About LinkedIn endorsements

Originally posted in The National Law Journal on October 15, 2012 

You may have noticed that LinkedIn has created a new feature called “Endorsements.” Much as Netflix prompts you to rate movies and Amazon books, LinkedIn is prompting you to endorse your peers. Because a lot of people have been asking me, “What the heck are endorsements?” I thought I would take a moment to explain what they are, how they work and why you might want to pay attention.

Let me start with some background. A few months ago, LinkedIn rolled out a new feature, called “Skill and Expertise,” that allowed users to tag their profile with a list of skills. This section remains active — just go to http://linkedin.com/skills to search for specializations like intellectual property litigation, Read more

Religion, politics and social media

religon politics and social mediaWhen social media are done right, they allow people to connect on a human level. Talking about your vacations, your sports teams, the victories and triumphs of your children is fair game. Some Facebook and Twitter users like to keep it more professional, only sharing business-related stories and non-contentious discussions about the law.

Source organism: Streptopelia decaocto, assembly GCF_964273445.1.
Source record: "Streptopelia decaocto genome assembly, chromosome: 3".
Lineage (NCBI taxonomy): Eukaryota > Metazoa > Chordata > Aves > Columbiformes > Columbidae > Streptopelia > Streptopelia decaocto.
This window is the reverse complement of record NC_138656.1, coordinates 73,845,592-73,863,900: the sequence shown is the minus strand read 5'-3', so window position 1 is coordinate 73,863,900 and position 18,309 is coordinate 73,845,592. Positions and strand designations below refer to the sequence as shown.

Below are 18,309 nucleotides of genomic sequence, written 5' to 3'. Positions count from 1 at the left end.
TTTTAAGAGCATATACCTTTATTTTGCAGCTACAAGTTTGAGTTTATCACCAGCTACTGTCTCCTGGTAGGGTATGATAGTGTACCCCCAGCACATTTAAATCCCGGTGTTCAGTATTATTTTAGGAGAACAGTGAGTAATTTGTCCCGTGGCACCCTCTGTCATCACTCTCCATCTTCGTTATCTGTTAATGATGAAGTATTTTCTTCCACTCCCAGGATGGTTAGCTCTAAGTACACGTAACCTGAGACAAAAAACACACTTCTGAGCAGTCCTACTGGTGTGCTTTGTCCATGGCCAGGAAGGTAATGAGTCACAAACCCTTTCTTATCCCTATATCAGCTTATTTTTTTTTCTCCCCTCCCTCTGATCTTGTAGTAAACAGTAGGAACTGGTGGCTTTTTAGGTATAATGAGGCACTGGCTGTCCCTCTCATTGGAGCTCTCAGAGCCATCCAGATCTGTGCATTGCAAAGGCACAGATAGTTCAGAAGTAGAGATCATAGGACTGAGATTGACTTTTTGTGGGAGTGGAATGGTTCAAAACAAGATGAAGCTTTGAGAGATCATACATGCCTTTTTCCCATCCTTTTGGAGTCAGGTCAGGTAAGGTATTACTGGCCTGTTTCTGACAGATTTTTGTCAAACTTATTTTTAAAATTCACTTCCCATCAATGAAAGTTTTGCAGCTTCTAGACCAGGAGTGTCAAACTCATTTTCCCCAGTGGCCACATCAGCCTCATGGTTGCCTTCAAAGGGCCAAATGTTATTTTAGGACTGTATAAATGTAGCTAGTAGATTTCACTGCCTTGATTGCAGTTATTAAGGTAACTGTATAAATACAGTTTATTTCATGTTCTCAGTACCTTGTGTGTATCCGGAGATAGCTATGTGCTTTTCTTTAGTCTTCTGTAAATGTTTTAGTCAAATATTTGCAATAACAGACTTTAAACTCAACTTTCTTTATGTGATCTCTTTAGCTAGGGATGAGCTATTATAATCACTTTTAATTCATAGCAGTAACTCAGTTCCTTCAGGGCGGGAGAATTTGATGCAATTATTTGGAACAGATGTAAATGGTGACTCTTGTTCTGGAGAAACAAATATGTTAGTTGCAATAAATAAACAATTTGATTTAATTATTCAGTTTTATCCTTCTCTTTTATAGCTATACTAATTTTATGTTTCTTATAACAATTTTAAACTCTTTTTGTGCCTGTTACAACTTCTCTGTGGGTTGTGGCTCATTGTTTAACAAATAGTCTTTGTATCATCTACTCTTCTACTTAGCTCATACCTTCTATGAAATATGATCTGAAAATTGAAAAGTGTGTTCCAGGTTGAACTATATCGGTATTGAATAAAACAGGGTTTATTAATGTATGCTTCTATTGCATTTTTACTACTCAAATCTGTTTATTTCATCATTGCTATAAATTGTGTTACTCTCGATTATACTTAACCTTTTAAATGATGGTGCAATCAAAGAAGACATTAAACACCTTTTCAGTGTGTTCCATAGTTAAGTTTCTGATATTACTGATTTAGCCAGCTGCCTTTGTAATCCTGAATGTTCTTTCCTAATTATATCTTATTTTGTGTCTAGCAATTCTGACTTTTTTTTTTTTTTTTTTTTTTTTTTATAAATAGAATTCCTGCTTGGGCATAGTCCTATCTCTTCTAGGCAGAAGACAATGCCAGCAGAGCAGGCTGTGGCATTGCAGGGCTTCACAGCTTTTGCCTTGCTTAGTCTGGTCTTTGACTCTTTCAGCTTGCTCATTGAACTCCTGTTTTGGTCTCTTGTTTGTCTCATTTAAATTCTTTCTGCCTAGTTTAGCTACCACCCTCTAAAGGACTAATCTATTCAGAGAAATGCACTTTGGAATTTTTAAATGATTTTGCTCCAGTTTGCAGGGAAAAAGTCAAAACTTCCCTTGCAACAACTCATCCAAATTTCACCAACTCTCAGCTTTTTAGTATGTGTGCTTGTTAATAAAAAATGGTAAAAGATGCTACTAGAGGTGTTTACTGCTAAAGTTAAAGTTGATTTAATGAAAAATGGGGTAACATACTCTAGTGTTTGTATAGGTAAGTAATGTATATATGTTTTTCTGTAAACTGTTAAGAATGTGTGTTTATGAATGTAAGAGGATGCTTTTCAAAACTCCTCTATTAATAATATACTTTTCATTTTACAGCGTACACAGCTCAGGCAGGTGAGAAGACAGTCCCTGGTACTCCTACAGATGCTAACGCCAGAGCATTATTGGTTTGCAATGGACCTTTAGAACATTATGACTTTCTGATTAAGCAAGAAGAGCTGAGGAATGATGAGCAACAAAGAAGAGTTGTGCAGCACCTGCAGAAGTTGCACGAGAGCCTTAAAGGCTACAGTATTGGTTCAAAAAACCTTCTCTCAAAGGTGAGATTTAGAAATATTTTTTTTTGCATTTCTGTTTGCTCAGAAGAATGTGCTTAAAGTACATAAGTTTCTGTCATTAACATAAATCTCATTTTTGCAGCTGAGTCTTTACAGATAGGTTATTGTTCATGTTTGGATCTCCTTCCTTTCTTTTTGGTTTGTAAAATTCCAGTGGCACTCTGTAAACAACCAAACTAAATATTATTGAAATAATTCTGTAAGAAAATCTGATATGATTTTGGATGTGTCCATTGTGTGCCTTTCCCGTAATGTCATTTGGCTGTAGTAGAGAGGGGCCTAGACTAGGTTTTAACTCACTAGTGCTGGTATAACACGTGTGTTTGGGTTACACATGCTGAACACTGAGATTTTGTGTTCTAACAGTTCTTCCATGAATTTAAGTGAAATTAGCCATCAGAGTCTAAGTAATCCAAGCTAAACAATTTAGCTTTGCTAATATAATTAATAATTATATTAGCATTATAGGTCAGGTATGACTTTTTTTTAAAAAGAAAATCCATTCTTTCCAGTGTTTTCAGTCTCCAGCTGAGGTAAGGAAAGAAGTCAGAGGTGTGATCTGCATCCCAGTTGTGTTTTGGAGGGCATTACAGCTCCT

But what about politics and religion? Are these topics that lawyers should openly discuss over social media? Jayne Navarre, a legal marketing consultant and author of Social Lawyers, posed this question to her Facebook followers and received some interesting responses.

“I was raised in an era when you didn’t discuss politics or religion without taking a major chance on the potential repercussions,” Jay Jaffe, one of the fathers of legal marketing, shared. “And, that was way before the Internet. In this day of instant global communications, I think that the same rules apply, only to the tenth power.”  Read more

What Steve Jobs Can Teach Law Firms About Marketing

Originally published in Thew National Law Journal on December 7, 2011

Most of you will have seen the famous Apple commercial, “Think Different” — if not, you can see it here. The ad featured clips of the “crazy ones” — Gandhi, Martin Luther King Jr., John Lennon, Charlie Chaplin, Richard Branson, to name a few.

Originally, Steve Jobs cut a track with his own voice narrating, but in the end he used the voice of Richard Dreyfuss. He explained to biographer Wal­ter Isaacson that he didn’t want the commercial to be about him. He wanted it to be about Apple.

The commercial isn’t really about Apple either, though; it is about a concept. The concept that even though you are mocked, fired, kicked out of your own company or worse, you still can change the world. The commercial was effective because ideas are so much more powerful than advertisements. Most commercials leave us entertained at best; the Apple spot actually is inspiring. Read more